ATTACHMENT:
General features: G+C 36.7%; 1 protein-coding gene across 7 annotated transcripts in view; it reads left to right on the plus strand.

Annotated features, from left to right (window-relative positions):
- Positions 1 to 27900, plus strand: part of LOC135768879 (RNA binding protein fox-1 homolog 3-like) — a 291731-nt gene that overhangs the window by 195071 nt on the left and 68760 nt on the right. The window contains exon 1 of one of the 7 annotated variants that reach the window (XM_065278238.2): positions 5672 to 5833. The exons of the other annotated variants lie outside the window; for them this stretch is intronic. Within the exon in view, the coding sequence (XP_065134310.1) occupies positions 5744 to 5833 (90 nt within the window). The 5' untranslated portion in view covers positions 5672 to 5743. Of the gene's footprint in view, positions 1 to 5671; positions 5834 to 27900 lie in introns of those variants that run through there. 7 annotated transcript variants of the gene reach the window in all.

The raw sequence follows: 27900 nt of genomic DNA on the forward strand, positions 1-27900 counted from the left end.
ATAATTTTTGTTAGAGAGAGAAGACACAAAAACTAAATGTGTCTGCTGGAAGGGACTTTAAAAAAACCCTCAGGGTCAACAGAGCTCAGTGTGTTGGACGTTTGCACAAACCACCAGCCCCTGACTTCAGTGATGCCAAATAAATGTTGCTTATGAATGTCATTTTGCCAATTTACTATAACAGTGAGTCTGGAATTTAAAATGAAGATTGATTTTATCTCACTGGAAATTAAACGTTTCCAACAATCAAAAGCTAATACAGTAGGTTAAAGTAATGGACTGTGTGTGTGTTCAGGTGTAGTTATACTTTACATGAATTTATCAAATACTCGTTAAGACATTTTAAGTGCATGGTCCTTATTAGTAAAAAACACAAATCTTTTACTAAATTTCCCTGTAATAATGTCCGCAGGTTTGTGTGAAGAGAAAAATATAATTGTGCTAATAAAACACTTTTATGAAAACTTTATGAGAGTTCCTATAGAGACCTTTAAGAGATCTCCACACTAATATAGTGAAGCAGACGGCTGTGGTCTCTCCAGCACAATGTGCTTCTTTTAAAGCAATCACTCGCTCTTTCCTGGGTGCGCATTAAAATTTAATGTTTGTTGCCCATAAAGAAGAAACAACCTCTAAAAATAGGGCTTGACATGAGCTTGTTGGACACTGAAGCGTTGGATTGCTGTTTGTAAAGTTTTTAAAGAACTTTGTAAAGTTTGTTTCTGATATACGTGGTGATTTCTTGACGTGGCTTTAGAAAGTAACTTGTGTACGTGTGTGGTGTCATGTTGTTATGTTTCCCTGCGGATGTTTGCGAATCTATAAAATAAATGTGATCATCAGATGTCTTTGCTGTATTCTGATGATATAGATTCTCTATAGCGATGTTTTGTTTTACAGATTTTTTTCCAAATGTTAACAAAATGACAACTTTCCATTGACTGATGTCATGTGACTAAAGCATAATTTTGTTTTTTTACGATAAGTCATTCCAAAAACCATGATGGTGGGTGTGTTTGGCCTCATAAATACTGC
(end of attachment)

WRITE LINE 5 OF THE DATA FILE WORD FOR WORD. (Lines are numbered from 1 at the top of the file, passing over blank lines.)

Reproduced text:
ATAATTTTTGTTAGAGAGAGAAGACACAAAAACTAAATGTGTCTGCTGGAAGGGACTTTAAAAAAACCCTCAGGGTCAACAGAGCTCAGTGTGTTGGACGTTTGCACAAACCACCAGCCCCTGACTTCAGTGATGCCAAATAAATGTTGCTTATGAATGTCATTTTGCCAATTTACTATAACAGTGAGTCTGGAATTTAAAATGAAGATTGATTTTATCTCACTGGAAATTAAACGTTTCCAACAATCAAAAGCTAATACAGTAGGTTAAAGTAATGGACTGTGTGTGTGTTCAGGTGTAGTTATACTTTACATGAATTTATCAAATACTCGTTAAGACATTTTAAGTGCATGGTCCTTATTAGTAAAAAACACAAATCTTTTACTAAATTTCCCTGTAATAATGTCCGCAGGTTTGTGTGAAGAGAAAAATATAATTGTGCTAATAAAACACTTTTATGAAAACTTTATGAGAGTTCCTATAGAGACCTTTAAGAGATCTCCACACTAATATAGTGAAGCAGACGGCTGTGGTCTCTCCAGCACAATGTGCTTCTTTTAAAGCAATCACTCGCTCTTTCCTGGGTGCGCATTAAAATTTAATGTTTGTTGCCCATAAAGAAGAAACAACCTCTAAAAATAGGGCTTGACATGAGCTTGTTGGACACTGAAGCGTTGGATTGCTGTTTGTAAAGTTTTTAAAGAACTTTGTAAAGTTTGTTTCTGATATACGTGGTGATTTCTTGACGTGGCTTTAGAAAGTAACTTGTGTACGTGTGTGGTGTCATGTTGTTATGTTTCCCTGCGGATGTTTGCGAATCTATAAAATAAATGTGATCATCAGATGTCTTTGCTGTATTCTGATGATATAGATTCTCTATAGCGATGTTTTGTTTTACAGATTTTTTTCCAAATGTTAACAAAATGACAACTTTCCATTGACTGATGTCATGTGACTAAAGCATAATTTTGTTTTTTTACGATAAGTCATTCCAAAAACCATGATGGTGGGTGTGTTTGGCCTCATAAATACTGC